That 2018 federal budget request, released in March, does hold some clues about the president's presumed priorities. For example, the request eliminates funding for NASA's proposed asteroid-capture mission, and it cuts four NASA Earth science missions. Then there's the agency's "top line."
The Trump administration requested $19.1 billion for NASA, a decrease of 0.8 percent from 2017 space-spending levels. For space fans, that's an encouragingly modest drop, considering how deeply some other agencies were cut. For example, the proposed budget would slash funding for the National Institutes of Health and the Environmental Protection Agency by 18 percent and 31 percent, respectively.
"The signs so far, I think, have actually been good," Scott Pace, director of the Space Policy Institute at George Washington University, told Live Science. "Given all the other cuts in non-defense discretionary [spending]," he added, NASA's "top line survived pretty well."
Logsdon agreed with that general assessment.
"Every indication is that Trump is going to be good for the space program," he told Live Science. "The specifics of 'good,' and in what ways, are to be determined. But, he hasn't said a negative thing yet."
The president seems engaged on space, at least on some level, both Logsdon and Pace said. Logsdon noted that Trump didn't appear to be reading from a script during the signing ceremony for a NASA authorization act last month. (This bill, which is now law, covers fiscal year 2017. It is different than the 2018 budget request, which must still work its way through Congress.)
And Pace pointed out that the president has publicly discussed space several times recently. During Trump's weekly address on March 25, for example, he celebrated the achievements of NASA's Hubble Space Telescope and voiced enthusiasm for its successor, the $8.8 billion James Webb Space Telescope, which is scheduled to launch in late 2018.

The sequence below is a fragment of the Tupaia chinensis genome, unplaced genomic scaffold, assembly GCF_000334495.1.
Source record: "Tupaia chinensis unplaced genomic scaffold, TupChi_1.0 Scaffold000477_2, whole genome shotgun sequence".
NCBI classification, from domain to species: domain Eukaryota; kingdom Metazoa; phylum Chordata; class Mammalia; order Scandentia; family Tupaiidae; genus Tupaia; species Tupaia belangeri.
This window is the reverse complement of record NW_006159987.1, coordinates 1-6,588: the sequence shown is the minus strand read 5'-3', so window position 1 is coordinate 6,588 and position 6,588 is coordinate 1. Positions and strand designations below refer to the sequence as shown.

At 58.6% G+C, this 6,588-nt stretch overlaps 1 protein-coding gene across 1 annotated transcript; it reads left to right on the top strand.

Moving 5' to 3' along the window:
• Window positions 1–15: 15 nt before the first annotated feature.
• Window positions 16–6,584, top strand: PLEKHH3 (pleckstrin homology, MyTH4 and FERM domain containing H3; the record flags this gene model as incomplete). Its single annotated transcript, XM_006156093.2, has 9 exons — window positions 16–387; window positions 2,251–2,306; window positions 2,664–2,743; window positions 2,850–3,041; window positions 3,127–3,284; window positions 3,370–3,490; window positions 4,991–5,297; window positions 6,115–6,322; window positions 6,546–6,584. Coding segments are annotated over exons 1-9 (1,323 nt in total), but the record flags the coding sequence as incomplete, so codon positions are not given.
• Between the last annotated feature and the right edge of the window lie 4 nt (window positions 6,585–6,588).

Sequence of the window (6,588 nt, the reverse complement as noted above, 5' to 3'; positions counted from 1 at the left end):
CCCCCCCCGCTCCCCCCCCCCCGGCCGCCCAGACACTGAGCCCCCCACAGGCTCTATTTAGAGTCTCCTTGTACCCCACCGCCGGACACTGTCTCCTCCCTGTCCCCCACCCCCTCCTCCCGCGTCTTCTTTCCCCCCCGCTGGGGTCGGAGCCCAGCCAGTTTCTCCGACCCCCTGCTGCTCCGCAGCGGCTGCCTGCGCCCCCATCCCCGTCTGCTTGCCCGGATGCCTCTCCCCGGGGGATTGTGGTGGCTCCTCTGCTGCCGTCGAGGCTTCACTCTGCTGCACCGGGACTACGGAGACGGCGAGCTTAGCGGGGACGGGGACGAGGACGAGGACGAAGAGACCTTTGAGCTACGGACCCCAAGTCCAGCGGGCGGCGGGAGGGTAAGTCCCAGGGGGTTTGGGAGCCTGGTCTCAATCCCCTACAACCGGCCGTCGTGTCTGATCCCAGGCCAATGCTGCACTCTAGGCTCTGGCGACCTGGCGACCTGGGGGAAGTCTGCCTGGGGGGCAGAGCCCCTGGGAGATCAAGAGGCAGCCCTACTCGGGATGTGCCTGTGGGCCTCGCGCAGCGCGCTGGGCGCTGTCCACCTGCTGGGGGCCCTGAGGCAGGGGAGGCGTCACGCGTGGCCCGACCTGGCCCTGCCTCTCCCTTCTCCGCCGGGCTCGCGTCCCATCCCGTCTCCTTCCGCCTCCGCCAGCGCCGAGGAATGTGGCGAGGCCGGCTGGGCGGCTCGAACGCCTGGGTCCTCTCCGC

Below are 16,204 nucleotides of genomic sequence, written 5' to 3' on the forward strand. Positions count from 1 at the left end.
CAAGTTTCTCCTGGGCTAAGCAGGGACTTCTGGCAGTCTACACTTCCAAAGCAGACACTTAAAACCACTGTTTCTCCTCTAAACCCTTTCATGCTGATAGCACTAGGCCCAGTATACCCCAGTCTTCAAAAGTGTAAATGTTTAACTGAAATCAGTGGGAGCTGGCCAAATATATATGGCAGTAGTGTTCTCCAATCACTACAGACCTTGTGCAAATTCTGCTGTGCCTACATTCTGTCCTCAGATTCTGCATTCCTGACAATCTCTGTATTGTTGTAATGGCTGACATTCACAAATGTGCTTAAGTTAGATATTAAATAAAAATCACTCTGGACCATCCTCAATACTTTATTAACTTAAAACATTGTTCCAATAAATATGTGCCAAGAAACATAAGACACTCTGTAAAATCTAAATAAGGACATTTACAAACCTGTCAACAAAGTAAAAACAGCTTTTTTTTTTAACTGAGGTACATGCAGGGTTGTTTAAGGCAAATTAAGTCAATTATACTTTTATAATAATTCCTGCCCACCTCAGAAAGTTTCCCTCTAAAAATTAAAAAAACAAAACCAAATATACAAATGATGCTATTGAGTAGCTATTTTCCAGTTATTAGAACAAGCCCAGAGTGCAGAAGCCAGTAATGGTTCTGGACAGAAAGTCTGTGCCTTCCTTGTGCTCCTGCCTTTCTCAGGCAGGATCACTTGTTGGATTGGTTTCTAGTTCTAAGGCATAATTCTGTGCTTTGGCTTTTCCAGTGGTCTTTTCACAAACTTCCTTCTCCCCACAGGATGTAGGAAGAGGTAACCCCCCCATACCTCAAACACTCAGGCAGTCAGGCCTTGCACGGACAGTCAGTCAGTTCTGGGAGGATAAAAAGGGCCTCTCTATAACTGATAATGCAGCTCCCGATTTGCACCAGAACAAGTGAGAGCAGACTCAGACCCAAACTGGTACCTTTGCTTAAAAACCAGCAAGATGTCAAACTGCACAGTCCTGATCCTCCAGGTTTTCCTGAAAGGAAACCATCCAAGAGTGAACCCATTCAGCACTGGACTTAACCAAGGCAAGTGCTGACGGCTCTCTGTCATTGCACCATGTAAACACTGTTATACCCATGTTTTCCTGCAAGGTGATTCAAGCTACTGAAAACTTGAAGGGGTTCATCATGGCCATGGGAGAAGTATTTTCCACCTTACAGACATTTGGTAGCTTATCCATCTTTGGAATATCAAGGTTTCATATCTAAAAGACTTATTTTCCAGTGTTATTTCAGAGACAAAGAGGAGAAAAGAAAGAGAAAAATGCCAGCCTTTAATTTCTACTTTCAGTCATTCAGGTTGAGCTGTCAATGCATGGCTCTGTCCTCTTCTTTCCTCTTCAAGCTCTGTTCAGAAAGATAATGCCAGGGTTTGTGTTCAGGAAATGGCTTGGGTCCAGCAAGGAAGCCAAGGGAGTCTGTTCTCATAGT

And on April 24, the president held a video call with record-breaking astronaut Peggy Whitson and her NASA colleague Jack Fischer, who are currently aboard the International Space Station. (In this vein: The fact that Trump has yet to nominate a NASA administrator is not an indication that he doesn't care about the space program, both Logsdon and Pace said. New presidents often wait several months before choosing a NASA chief.)
Still, details about the new administration's planned space policy remain hard to come by. The clues thus far point to the Trump White House prioritizing human spaceflight and "other space activities with broad public impact," Logsdon said. "And he seems interested in Mars."
Indeed, President Trump has repeatedly voiced support for crewed missions to the Red Planet, even telling Whitson during their chat that he'd like that milestone to occur while he's in the White House.
"I think he sees space as part of the American image, and as both a symbol and a practical representation of national power," Pace said. "And he'd like to see achievements happen on his watch."
President Trump and his team could also push for returning people to the moon, Pace added.
"I don't know whether moon or Mars - technical differences like that - really matter," he said. "Obviously it matters to the space community, but at the political level, (Trump administration officials) want to see things moving, and want to see them happen sooner rather than later, and on his watch."
Any discussion of a new president's first 100 days in office must come with a big disclaimer, of course: It's still very early days, and things could change dramatically.